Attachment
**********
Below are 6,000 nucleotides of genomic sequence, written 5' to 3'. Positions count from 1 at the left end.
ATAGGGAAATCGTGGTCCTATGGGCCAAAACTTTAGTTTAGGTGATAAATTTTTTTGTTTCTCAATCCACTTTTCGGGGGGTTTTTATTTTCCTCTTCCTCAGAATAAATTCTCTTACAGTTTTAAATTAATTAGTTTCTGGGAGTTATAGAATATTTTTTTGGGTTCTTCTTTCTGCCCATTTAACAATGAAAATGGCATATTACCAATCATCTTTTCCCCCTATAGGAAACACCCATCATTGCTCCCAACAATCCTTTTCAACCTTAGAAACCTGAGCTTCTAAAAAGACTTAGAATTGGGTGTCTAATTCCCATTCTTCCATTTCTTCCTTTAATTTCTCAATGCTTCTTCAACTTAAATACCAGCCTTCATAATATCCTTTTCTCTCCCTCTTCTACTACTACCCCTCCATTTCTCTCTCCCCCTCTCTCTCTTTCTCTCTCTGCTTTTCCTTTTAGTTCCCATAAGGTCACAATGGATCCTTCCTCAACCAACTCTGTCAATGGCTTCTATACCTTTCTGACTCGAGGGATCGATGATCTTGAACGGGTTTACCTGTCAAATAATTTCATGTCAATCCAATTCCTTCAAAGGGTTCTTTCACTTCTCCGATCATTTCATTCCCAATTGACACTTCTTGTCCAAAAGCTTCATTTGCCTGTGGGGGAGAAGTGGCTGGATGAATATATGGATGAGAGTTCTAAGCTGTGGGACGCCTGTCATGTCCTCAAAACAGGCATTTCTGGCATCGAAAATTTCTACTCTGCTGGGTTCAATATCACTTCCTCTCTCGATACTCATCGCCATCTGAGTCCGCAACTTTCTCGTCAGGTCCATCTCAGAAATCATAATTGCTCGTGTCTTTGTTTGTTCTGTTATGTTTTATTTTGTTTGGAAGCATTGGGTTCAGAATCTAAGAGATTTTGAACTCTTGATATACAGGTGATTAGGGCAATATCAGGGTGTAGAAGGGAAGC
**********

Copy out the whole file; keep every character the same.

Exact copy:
Below are 6,000 nucleotides of genomic sequence, written 5' to 3'. Positions count from 1 at the left end.
ATAGGGAAATCGTGGTCCTATGGGCCAAAACTTTAGTTTAGGTGATAAATTTTTTTGTTTCTCAATCCACTTTTCGGGGGGTTTTTATTTTCCTCTTCCTCAGAATAAATTCTCTTACAGTTTTAAATTAATTAGTTTCTGGGAGTTATAGAATATTTTTTTGGGTTCTTCTTTCTGCCCATTTAACAATGAAAATGGCATATTACCAATCATCTTTTCCCCCTATAGGAAACACCCATCATTGCTCCCAACAATCCTTTTCAACCTTAGAAACCTGAGCTTCTAAAAAGACTTAGAATTGGGTGTCTAATTCCCATTCTTCCATTTCTTCCTTTAATTTCTCAATGCTTCTTCAACTTAAATACCAGCCTTCATAATATCCTTTTCTCTCCCTCTTCTACTACTACCCCTCCATTTCTCTCTCCCCCTCTCTCTCTTTCTCTCTCTGCTTTTCCTTTTAGTTCCCATAAGGTCACAATGGATCCTTCCTCAACCAACTCTGTCAATGGCTTCTATACCTTTCTGACTCGAGGGATCGATGATCTTGAACGGGTTTACCTGTCAAATAATTTCATGTCAATCCAATTCCTTCAAAGGGTTCTTTCACTTCTCCGATCATTTCATTCCCAATTGACACTTCTTGTCCAAAAGCTTCATTTGCCTGTGGGGGAGAAGTGGCTGGATGAATATATGGATGAGAGTTCTAAGCTGTGGGACGCCTGTCATGTCCTCAAAACAGGCATTTCTGGCATCGAAAATTTCTACTCTGCTGGGTTCAATATCACTTCCTCTCTCGATACTCATCGCCATCTGAGTCCGCAACTTTCTCGTCAGGTCCATCTCAGAAATCATAATTGCTCGTGTCTTTGTTTGTTCTGTTATGTTTTATTTTGTTTGGAAGCATTGGGTTCAGAATCTAAGAGATTTTGAACTCTTGATATACAGGTGATTAGGGCAATATCAGGGTGTAGAAGGGAAGC